Asked whether there still was a possibility that Sunday’s race might not happen, Kriseman said, “I don’t want to speculate on what could happen, but obviously in the last 24 hours, there’s already been a change. Our hope is that what we have announced today is what will happen the rest of the week. We will continue to monitor things and adjust it if we have to.”

Supercross points leader Eli Tomac finds silver linings in interruption

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Though his Monster Energy AMA Supercross championship charge was put on hold, the novel coronavirus (COVID-19) pandemic had a silver lining for Eli Tomac.

Off the road while the season was postponed for nearly three months, the points leader was able to be present as his girlfriend, Jessica, gave birth to their daughter, Lev, on April 26

“A huge blessing for us there,” Tomac told host Mike Tirico during a “Lunch Talk Live” interview (click on the video above) in which he also joked about becoming a pro at busting off diaper changes. “That was one good blessing for us as we had our daughter on a Sunday, that would have been on a travel day coming back from the race in Las Vegas.

NBCSN

“That was probably the only positive out of all this mess was being able to be there for the birth.”

But there also could be more good fortune for Tomac as the series resumes Sunday at Salt Lake City, Utah (3-4 p.m. ET on NBCSN, 4-6 p.m. on NBC).

The final seven events will be held over 22 days in Rice-Eccles Stadium, which sits at just over 4,000 feet.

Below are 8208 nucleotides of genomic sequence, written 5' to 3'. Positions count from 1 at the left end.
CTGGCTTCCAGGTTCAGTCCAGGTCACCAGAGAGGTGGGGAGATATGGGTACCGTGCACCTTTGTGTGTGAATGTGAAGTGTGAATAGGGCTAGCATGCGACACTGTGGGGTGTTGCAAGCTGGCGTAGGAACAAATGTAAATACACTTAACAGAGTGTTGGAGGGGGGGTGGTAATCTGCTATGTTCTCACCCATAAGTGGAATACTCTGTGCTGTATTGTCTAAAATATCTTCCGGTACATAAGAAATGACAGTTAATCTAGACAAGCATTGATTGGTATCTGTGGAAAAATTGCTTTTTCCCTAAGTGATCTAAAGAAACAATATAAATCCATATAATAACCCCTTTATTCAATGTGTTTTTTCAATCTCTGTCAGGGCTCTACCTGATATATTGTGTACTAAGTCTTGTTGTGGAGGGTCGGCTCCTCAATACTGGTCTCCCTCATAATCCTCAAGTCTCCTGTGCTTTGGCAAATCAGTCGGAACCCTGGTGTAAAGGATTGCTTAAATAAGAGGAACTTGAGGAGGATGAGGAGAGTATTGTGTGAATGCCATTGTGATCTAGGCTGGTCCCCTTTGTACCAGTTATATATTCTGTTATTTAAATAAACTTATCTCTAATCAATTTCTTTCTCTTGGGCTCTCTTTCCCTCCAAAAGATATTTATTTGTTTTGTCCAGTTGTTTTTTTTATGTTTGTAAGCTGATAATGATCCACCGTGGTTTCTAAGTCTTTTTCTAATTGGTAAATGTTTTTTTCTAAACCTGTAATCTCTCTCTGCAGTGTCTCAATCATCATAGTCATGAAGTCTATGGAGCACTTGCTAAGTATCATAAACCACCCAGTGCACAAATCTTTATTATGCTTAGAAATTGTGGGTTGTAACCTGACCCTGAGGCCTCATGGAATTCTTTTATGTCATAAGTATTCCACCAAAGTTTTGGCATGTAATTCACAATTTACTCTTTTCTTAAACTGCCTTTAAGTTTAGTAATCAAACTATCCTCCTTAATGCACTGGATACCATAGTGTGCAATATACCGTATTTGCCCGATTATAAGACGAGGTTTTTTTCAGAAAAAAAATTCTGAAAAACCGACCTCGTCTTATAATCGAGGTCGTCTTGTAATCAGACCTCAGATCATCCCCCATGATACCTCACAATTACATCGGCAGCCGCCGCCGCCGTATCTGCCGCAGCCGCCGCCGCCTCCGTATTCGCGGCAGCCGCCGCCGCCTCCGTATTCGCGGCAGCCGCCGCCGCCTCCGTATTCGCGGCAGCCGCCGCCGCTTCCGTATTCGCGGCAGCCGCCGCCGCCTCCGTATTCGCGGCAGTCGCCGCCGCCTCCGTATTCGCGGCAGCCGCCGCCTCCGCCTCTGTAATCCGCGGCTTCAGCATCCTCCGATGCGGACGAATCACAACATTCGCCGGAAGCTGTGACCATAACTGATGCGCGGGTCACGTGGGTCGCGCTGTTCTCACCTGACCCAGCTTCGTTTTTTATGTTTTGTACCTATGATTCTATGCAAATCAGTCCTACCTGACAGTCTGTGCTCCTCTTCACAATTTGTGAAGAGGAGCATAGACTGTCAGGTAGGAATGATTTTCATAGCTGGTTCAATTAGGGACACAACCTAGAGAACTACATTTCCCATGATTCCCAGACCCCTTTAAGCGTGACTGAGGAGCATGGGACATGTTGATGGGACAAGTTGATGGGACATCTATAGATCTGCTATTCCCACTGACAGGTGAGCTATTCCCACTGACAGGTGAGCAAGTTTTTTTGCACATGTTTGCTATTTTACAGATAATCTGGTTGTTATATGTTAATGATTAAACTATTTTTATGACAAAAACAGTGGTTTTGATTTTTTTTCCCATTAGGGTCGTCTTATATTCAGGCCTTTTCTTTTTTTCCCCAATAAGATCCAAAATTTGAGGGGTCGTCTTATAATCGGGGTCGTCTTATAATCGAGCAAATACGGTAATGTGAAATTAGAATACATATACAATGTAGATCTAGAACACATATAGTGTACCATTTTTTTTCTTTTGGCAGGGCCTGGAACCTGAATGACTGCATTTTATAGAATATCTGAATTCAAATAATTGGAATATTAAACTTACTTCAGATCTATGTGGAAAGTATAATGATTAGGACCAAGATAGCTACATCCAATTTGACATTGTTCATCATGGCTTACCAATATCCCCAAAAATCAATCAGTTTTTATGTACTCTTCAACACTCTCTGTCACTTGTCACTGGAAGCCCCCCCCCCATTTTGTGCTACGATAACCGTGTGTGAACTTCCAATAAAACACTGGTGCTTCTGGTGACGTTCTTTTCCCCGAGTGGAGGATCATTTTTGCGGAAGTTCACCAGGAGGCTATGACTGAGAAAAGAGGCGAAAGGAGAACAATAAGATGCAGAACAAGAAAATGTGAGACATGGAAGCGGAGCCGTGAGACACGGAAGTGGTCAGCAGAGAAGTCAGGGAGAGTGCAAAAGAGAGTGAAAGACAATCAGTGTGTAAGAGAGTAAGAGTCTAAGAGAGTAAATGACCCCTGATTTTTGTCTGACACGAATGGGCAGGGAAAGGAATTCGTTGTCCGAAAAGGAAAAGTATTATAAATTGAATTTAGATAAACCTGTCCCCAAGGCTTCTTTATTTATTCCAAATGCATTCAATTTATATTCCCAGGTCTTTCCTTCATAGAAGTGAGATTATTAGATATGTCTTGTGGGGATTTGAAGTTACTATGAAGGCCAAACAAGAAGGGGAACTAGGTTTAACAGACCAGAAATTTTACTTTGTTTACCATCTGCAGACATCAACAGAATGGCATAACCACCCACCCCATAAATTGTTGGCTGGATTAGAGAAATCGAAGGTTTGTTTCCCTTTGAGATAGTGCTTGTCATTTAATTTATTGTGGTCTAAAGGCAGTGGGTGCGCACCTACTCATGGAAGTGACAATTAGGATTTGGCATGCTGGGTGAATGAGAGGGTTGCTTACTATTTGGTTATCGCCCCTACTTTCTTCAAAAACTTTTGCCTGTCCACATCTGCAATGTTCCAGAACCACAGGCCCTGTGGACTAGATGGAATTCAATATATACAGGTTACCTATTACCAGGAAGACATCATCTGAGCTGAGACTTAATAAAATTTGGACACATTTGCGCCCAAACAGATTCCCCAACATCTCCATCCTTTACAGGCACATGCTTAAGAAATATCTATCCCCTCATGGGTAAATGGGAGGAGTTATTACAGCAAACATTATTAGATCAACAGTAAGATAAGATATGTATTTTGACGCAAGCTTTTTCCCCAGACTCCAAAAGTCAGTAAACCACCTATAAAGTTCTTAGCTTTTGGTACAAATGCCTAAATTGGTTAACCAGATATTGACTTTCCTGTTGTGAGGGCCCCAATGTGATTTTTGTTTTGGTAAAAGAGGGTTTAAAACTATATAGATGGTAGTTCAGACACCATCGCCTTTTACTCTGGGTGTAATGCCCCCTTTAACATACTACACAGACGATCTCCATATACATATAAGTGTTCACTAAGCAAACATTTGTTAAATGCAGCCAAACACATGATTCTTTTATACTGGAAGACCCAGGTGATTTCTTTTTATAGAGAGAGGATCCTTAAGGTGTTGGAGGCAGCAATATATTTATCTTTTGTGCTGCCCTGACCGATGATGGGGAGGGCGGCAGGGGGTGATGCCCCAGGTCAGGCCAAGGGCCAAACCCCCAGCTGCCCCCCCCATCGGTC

The elevation could favor Tomac, who was born and lives in Colorado and is accustomed to riding and training at altitude, which is a departure for many Supercross riders (many of whom hail from California and Florida).

COVID-19 TESTING REQUIRED: Supercross outlines protocols for last seven races

“That’s going to be the test for us,” said the Kawasaki rider, who five of the first 10 races this season. “We’re at elevation in Salt Lake, so when you’re on a motorcycle, you have a little bit of a loss of power. That’s just what happens when you come up in elevation. And a lot of guys train at sea level, and we’re at 4,000 to 5,000 feet, so cardio-wise, we’ll be pushed to the limit.

“Most of our races are Saturday nights and back to back weeks, but this go around it’s Sunday and Wednesday, so recovery is going to be key.”

Supercross will race Sunday and Wednesday for the next three weeks, capping the season with the June 21 finale, which also will be shown on NBCSN from 3-4:30 p.m. ET and NBC from 4:30-6 p.m. ET.

Tomac, who holds a three-point lead over Ken Roczen (who also recently visited “Lunch Talk Live”), told Tirico he had been riding for 90 minutes Thursday morning on a track outside Salt Lake City.

“Most of us we can rely on our past riding pretty well,” Tomac said. “The question is if you can go the distance. That’s what a lot of guys have to train on is going the distance. We go 20 minutes plus a lap. That’s what you’ve got to keep sharp is your general muscles. Within two to three days, your brain starts warming up more if you take a few weeks off the motorcycle.”

Here is the schedule and TV information for the rest of the season:

  • Sunday, May 31 (3-4 p.m. ET, NBCSN; 4-6 p.m. ET, NBC);
  • Wednesday, June 3 ( 10:00 pm – 1:00 am ET, NBCSN);
  • Sunday, June 7 (5-8:00 p.m. ET, NBCSN);
  • Wednesday, June 10 (7–10 p.m. ET, NBCSN);
  • Sunday, June 14 (7-10 p.m. ET, NBCSN);
  • Wednesday, June 17 (7-10 p.m. ET, NBCSN);
  • Sunday, June 21 (3-4:30 p.m. ET, NBCSN; 4:30 – 6:00 p.m. ET, NBC).
Eli Tomac rides his No. 3 Kawasaki in the Feb. 29 race at Mercedes-Benz Stadium in Atlanta, Georgia (Charles Mitchell/Icon Sportswire via Getty Images).